Still, she noted that one shortcoming stands out: “I think the main reason the misunderstandings took place is that family members were acting as interpreters as opposed to having trained professional medical interpreters.”
The documentary focuses, in particular, on George Fisher, MD, PhD, associate professor of medicine (oncology), who was overseeing Kochi’s treatment. He is shown diligently explaining on several occasions the limited benefits that chemotherapy could offer, but still recommending it—as he would for any member of his own family. When Kochi opted against pursuing the therapy, Fisher understandably concluded that Kochi’s decision was dictated by his religious convictions. And based on what Fisher heard from translators, he had good reason to believe that was the case.
Yet what eventually emerges is that Kochi may have misunderstood what chemotherapy entails and had wrongly believed that it would prevent him from continuing his daily prayers. While it seemed reasonable for Fisher and others on the medical staff to assume that such treatment was against his religion, Grainger-Monsen shows that it was not so black and white. At one point in the documentary, she records Kochi’s imam telling him that Allah commands the patient “to follow the doctor’s orders 100 percent.”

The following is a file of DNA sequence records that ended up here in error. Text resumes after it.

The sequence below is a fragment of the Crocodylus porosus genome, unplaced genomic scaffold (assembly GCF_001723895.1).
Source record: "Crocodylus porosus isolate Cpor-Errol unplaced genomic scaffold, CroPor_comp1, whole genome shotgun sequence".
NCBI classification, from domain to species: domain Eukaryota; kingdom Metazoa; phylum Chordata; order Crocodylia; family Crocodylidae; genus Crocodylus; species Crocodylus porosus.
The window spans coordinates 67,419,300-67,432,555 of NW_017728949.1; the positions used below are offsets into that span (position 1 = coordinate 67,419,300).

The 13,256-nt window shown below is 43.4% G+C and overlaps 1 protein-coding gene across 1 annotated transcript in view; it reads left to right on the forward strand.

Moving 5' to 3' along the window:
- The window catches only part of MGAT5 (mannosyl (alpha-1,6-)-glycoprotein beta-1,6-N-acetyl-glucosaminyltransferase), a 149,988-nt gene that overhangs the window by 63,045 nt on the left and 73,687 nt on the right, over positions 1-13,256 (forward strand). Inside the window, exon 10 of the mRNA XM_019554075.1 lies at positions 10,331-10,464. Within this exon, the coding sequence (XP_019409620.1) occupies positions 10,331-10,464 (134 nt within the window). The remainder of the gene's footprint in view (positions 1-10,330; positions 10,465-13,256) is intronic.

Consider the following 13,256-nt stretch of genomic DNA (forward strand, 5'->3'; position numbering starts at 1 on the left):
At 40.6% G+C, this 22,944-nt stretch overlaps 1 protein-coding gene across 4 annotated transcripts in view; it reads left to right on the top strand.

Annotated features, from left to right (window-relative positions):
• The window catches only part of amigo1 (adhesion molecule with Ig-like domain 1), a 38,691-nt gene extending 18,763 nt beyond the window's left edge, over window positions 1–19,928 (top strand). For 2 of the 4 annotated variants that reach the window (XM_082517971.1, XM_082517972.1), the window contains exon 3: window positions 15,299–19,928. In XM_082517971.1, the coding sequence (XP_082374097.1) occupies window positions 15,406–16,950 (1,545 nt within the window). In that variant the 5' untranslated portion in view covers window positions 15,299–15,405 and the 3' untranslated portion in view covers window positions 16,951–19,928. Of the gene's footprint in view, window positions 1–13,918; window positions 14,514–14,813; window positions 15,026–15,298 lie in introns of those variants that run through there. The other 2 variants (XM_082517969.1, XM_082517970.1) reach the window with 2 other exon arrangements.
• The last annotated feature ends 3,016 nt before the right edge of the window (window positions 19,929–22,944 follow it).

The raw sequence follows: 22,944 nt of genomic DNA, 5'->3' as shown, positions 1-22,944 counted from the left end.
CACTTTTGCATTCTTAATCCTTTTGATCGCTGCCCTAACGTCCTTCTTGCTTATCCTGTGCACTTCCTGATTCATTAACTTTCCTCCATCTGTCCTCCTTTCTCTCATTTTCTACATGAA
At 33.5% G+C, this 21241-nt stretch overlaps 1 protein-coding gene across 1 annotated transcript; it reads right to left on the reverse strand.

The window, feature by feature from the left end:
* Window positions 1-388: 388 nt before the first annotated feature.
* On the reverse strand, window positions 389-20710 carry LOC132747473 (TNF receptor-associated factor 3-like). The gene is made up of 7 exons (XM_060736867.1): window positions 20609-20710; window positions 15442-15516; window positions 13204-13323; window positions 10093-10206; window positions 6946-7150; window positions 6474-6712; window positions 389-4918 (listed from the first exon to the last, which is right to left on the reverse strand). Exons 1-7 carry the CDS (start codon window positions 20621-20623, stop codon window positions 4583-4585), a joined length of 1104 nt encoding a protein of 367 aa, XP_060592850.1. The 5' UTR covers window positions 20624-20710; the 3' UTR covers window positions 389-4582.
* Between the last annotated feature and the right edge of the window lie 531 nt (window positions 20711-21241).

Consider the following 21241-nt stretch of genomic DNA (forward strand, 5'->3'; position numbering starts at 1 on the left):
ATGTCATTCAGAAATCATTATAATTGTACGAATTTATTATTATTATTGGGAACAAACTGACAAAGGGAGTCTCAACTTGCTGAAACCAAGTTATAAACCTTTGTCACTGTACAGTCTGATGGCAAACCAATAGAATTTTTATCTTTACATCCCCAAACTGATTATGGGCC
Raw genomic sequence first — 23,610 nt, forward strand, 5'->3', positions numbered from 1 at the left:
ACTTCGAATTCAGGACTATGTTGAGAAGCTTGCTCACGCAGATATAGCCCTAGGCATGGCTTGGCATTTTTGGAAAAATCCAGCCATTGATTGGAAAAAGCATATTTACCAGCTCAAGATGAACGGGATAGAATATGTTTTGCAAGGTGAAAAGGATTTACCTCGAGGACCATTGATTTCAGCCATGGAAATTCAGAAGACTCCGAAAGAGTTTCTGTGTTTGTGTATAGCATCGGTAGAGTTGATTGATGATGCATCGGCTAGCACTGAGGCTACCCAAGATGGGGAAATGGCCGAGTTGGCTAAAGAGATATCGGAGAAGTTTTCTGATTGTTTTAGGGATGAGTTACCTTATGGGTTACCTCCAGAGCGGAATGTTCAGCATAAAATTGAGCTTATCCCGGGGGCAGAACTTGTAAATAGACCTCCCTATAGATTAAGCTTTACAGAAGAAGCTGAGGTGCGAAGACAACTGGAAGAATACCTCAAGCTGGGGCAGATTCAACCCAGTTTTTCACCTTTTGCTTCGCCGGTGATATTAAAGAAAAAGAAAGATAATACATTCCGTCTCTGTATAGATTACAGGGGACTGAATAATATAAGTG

What made the communication still more complicated is that it apparently ran against Afghani cultural mores to tell Kochi his diagnosis of cancer and his bleak prognosis. A family friend who translated for Kochi remarked, “In Afghan culture the doctor doesn't speak directly to the patient and say you will die in two to three months; instead the doctor speaks only to the family and tells them in a way so subtle, they barely understand.”
While doctors nationwide are now required to be trained in cultural competency, Grainger-Monsen observed that the profession is still struggling with how such competency can be achieved. In that regard, she hopes a remark that Fisher makes toward the end of the film—that he wished he had asked Kochi deeper philosophical questions about his desires—stays with viewers. She also noted that it would help if there were more professional translators and liaisons to immigrant communities.
Already the film appears to be raising awareness of the many possibilities for misunderstanding. It was recently shown to a group of journalists who had been in a three-day seminar on health-care disparities as a result of cultural barriers. “The reporters told me that they didn’t buy that there was a problem until they had seen this film,” Grainger-Monsen said.
The film, which may be shown on the Public Broadcasting System later this year, has had a few other screenings, including one for the Kochi family. Grainger-Monsen recalled that before they saw it, they expressed how they still felt angry about the hospital’s treatment of their father.
But after seeing the film the family’s anger was gone. “They told me that they realized that Dr. Fisher had made a real effort to be there for their father,” Grainger-Monsen said. “It made them understand that the problem is in the system.”